40

"Clean URLs" also known as "RESTful URLs" are user-friendly, purely structural, and do not contain a query string. Instead they contain only the path of the resource.

ie: "http://twitter.com/users/show/"+username+".json"

Questions about server-side functionality:

  1. Do I need to make a unique server-side API script for each directory?

  2. Can I forward all requests to just one script if so how do I pull useful information from the Clean URL structure ($_GET['url_structure'])?

  3. Why does twitter call to a .json file that surely doesn't exist. It must get generated on request. How does this work? This leads me to believe that the answer to question 2 is yes.

1
  • 1
    Clean urls have nothing to do with REST apis. They're just a nice way to prettify urls that would otherwise have ugly query strings. They're generally implemented using mod_rewrite to take the clean url and internally transmogrify it back to a query-string version.
    – Marc B
    Nov 28 '11 at 5:09
65

1) Not if you use a RESTful framework like RecessPHP or if you use a mod_rewrite rule in your .htaccess file to redirect all API requests to a single PHP file (known as the front controller).

.htaccess

RewriteEngine On
RewriteRule ^/api/ api.php

api.php

$request = $_SERVER['REQUEST_URI'];  //this would be /users/show/abc.json

2) You can use the rewrite module of apache to redirect all api requests to a special PHP file that handles them. Depending on your apache configuration, the original requested (RESTful) url will be stored in a server variable in PHP, I believe it's $_SERVER['REQUEST_URI']. Of course you could also just pass along a $_GET[] variable to PHP that contained the RESTful url.

.htaccess

RewriteEngine On
RewriteRule ^/api/([^\.]+).(xml|json|atom) api.php?url=$1&type=$2

api.php

$request_parts = explode('/', $_GET['url']); // array('users', 'show', 'abc')
$file_type     = $_GET['type'];

$output = get_data_from_db(); //Do your processing here
                              //You can outsource to other files via an include/require

//Output based on request
switch($file_type) {
    case 'json':
        echo json_encode($output);
        break;
    case 'xml':
        echo xml_encode($output); //This isn't a real function, but you can make one
        break;
    default:
        echo $output;
}

3) Twitter (and many other APIs) use this because it is a convenient way of supplying the format that an application expects back from an API. All of the API requests are rerouted to a single PHP file which handles creating all the files and echoing their contents to the output. The file is never actually stored on the server (unless it is cached).


Good Resources


A note on RecessPHP. It's certainly a great tool and I would encourage you look at it (maybe at its source to get an idea of how it processes things), but that said, it seems a bit clunky to me. The fact that path names are written in special comments seems very not-PHP to me. I'd stray away from this, and I wouldn't call it the perfect framework, but it's certainly a start. Good luck!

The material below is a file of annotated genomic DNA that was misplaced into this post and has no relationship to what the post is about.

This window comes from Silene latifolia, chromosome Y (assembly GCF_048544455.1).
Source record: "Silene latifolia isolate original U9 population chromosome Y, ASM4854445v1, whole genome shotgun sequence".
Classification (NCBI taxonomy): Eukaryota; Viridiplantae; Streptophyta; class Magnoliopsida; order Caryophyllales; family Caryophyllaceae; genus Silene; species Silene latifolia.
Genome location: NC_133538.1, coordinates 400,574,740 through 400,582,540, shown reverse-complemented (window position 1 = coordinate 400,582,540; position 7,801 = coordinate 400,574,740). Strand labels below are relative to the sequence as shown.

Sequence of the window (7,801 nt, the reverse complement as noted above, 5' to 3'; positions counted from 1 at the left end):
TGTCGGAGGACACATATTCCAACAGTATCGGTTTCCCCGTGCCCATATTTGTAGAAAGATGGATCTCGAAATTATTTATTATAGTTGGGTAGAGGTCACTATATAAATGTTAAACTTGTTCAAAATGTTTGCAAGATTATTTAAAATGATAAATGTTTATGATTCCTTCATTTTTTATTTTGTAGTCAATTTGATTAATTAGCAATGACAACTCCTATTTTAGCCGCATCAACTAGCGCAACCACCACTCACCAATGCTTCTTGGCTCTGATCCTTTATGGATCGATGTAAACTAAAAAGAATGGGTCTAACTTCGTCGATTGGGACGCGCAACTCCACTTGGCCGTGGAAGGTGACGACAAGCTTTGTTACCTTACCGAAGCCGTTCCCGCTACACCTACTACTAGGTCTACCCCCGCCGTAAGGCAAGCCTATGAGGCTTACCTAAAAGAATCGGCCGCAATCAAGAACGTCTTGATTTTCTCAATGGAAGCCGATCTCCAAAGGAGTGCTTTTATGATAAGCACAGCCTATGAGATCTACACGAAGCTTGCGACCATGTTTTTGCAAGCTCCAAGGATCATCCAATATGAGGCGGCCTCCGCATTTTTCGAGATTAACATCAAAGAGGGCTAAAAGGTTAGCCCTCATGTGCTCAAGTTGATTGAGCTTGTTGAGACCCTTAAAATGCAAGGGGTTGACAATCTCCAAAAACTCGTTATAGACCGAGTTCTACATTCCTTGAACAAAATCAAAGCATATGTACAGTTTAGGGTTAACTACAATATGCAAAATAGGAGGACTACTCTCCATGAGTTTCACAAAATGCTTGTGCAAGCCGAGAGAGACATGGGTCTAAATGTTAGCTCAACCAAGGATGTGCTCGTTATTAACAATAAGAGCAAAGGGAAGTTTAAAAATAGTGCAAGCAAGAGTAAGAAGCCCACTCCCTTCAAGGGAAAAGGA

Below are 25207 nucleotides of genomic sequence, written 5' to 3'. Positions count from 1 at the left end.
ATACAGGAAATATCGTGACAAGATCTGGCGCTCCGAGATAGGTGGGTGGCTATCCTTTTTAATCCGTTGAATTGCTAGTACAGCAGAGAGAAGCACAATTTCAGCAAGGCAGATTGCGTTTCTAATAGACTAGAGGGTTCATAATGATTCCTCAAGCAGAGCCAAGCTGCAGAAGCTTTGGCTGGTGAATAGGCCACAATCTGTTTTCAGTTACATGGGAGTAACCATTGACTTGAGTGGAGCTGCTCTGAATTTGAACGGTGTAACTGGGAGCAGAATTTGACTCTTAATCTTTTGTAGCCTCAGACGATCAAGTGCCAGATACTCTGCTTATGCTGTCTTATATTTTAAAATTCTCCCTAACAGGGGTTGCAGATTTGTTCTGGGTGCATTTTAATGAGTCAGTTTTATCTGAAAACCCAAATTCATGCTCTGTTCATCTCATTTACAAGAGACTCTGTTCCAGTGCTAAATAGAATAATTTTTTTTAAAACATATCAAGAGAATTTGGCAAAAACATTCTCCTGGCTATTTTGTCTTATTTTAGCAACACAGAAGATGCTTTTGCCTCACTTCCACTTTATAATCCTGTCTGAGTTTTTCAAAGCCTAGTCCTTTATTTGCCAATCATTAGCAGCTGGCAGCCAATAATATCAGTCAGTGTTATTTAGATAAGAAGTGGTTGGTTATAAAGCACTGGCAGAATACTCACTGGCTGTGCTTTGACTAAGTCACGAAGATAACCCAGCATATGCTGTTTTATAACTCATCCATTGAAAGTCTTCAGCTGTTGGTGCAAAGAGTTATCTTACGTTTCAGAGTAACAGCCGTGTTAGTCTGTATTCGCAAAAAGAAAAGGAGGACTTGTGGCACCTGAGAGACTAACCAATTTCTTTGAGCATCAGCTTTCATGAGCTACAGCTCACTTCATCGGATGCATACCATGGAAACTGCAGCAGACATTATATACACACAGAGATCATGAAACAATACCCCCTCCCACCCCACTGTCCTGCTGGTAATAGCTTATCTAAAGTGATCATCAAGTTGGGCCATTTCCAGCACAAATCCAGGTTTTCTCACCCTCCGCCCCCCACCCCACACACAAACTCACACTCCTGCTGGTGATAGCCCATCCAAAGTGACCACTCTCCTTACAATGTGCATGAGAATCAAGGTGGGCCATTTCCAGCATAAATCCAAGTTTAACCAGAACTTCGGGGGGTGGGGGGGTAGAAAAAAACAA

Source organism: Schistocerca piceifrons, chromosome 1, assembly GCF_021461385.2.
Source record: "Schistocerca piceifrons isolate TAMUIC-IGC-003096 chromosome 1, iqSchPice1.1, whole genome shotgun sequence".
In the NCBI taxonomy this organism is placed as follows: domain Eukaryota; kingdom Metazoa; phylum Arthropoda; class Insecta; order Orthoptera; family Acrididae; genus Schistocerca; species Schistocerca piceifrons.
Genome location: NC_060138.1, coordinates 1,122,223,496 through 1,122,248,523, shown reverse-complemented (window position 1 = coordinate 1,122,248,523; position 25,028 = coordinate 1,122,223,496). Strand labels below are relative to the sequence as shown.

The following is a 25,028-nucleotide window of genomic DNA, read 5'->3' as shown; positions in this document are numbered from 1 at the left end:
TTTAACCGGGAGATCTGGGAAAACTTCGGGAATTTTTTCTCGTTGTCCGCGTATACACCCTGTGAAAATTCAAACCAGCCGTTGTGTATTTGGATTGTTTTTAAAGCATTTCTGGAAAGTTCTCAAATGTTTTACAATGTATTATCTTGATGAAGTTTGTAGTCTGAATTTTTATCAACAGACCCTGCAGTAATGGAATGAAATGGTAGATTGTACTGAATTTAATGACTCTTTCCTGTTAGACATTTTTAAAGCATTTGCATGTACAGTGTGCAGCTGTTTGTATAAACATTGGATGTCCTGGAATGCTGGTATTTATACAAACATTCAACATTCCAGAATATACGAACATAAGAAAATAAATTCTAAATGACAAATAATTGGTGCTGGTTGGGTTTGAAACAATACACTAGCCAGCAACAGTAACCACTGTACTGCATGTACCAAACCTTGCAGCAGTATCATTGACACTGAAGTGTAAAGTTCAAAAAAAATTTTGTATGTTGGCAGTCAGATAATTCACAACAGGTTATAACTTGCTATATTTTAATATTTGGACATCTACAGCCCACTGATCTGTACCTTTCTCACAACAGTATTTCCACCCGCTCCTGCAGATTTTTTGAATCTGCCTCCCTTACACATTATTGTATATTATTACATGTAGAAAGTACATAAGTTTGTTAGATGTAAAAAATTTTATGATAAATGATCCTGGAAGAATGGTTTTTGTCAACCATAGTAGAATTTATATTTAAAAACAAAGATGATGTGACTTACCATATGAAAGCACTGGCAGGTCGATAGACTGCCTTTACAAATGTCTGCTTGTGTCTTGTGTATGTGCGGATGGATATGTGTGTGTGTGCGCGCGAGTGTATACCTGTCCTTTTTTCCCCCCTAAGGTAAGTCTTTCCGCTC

3
  • 2
    Thanks for the awesome response you really covered it. I usually stray away from frameworks unless it saves me a lot time. But I will definitely check out Recess. Nov 28 '11 at 13:40
  • I too was searching for tips on the server side implementation of RESTful URLs. I had suspected Front Controller was involved so thanks for clarity. This is a great answer.
    – Darius
    Oct 16 '12 at 15:38
  • 1
    @Bailey Parker :: The Link to the Recess PHP Framework you provided, does not work anymore: "NOTICE: This domain name expired on 10/29/2017 and is pending renewal or deletion."
    – Peter
    Nov 28 '17 at 14:28
9

This worked for me: Put this in the htaccess file at the root of your website.

<IfModule mod_rewrite.c>
RewriteEngine On
RewriteCond %{REQUEST_FILENAME} !-f
RewriteCond %{REQUEST_FILENAME} !-d
RewriteRule api/(.*)$ api/api.php?request=$1 [QSA,NC,L]
RewriteRule (recipe/.*) api/app.php?request=$1 [QSA,NC,L]
</IfModule>

And then if you go to the page http://localhost/api/person/susan You will see that it takes you to the file at http://localhost/api/api.php I also have a recipe page that I go to using http://localhost/recipe/edit/2 Put this in the api.php file:

<?php
$requestParts = explode('/',$_GET['request']);
$category = $requestParts[0];
$action = $requestParts[1];
$data = $requestParts[2];
if($category == 'recipe'){
    include($_SERVER['DOCUMENT_ROOT'].'/pages/add_recipe.php');
}

The variables above will hold the category: recipe, action: add or edit, and the data which can be a number which is the id for the recipe or what ever you want it to be. Then inside the add_recipe.php use the variables to determine whether you are editing or adding a recipe. And if you use the api you can include different files depending on what ajax request you are using to talk to your api.

0

Try this:

RewriteRule ^([^/]+)\/([^/]+)\/?$ getdata.php?para1=$1&para2=$2 [NC]

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